#HackingFinance [w/ anthemis | group]

welcome to the sixth paradigm

Orderly Processions are Over

simonterry:

Hierarchy likes order. Networks manage complexity.
Hierarchy walks in an orderly procession. Networks hustle.
Hierarchy wants projects to go from a through to z. Networks experiment across the alphabet.
Hierarchy wants a clean status. Networks solve for problems & mess.

“But that’s OK, because in cryptoland, ceci n’est pas un dollar…”

“Lots of meetings, lots of PowerPoint slides, lots of committees, decision-making slowed down.”

“The problem is few retirees have the inclination to constantly rebalance their portfolios.”

—   

Leverage Your Way To A Richer Retirement

…except those that have discovered @Betterment and @Blueleaf…

Since early 2010 Fitbit has sold software to thousands of companies that want to monitor employees as part of preventive health and corporate wellness programs. On average 20% of workers join corporate wellness programs; more sign up when Fitbit is involved, says Amy McDonough, who helps run the programs.

Oil giant BP gave free Fitbits to employees who agreed to walk 1 million steps in 2013. More than 23,000 employees enrolled, and nearly three-quarters achieved that goal, winning them 500 “wellness points.” Getting 1,000 points in a year made them eligible for BP’s premium HealthPlus Plan, which was half the price of the standard health plan.

“The dirty secret of the business is that once you’ve accumulated assets above a critical mass, even as little as $1 billion under management, it’s pretty hard to screw things up.”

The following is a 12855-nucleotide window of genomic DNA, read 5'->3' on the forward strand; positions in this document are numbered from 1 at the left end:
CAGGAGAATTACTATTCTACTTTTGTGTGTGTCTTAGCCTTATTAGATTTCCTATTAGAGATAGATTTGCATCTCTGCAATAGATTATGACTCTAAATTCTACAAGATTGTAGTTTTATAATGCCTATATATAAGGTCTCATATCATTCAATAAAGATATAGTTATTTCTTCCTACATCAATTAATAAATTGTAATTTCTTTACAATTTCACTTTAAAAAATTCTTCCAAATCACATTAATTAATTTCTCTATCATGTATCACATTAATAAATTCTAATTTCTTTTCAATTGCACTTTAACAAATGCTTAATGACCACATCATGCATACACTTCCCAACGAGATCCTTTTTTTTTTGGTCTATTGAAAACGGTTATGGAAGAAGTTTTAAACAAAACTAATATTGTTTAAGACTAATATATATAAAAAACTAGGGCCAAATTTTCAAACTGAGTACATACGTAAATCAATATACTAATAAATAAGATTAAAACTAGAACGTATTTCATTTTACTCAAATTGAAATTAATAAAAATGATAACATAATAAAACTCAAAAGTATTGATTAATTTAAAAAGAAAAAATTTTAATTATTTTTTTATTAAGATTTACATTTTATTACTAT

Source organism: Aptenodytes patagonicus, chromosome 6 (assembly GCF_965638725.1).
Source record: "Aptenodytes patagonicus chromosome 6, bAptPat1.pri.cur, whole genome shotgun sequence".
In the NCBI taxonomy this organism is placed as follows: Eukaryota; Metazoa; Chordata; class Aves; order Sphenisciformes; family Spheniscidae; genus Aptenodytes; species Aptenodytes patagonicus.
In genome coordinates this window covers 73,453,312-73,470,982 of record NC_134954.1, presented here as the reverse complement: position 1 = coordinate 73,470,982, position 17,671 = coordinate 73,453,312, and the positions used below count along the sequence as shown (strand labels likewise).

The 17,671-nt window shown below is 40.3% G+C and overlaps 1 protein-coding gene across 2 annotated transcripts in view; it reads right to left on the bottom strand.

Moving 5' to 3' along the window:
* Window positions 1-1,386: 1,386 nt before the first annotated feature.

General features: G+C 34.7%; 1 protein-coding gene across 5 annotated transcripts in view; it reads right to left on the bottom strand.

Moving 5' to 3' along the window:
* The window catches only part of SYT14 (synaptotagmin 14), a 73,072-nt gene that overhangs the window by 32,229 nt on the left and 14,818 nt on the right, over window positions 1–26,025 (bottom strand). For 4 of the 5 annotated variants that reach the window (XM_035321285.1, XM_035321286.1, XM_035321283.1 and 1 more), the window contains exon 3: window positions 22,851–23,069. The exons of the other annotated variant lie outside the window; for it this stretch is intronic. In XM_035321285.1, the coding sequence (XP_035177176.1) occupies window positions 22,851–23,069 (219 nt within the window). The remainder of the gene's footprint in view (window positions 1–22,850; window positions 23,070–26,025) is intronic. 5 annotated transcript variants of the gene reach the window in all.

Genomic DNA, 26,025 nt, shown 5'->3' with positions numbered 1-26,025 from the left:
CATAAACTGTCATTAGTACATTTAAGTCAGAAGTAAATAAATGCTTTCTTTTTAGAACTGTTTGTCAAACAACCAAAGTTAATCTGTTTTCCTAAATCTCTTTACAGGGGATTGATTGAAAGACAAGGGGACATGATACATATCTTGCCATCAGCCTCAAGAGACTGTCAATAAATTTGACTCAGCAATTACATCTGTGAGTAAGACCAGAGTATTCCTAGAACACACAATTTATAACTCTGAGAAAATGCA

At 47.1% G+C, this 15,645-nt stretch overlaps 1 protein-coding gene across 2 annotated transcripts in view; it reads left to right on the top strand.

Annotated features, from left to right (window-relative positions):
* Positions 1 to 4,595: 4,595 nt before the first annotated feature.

theeconomist:

Workers of the world, log in: LinkedIn has already shaken up the way professionals are hired. Its ambitions go far beyond that

Enabling new business models (like Anthemis Talent)…

theeconomist:

Workers of the world, log in: LinkedIn has already shaken up the way professionals are hired. Its ambitions go far beyond that

Enabling new business models (like Anthemis Talent)…

“Instacart charges as little as $3.99 for grocery shopping and delivery. Yet Shah said its shoppers make about $20 an hour, plus tips, which makes profitability seem unlikely, even with the smartest algorithms routing shoppers through grocery stores and city streets. When I told him that, he sounded a lot like Borders back in Webvan’s heyday: “We’re really well funded, so that is not something we’re as worried about,” Shah said. “Growth is the most important factor.””

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Delivery Start-Ups Are Back Like It’s 1999 - NYTimes.com

You can’t grow your way out of shitty unit economics when all your costs are already marginal.

(via justin-singer)

(via justin-singer)

“Over the next 10 years, Africa’s savers – more than its consumers – will define the nature of the continent’s growth. But there are as many challenges as there are opportunities in the changing institutional investment landscape.”

“The problem with mobile wallets is that most U.S. consumers still are not convinced they need them.”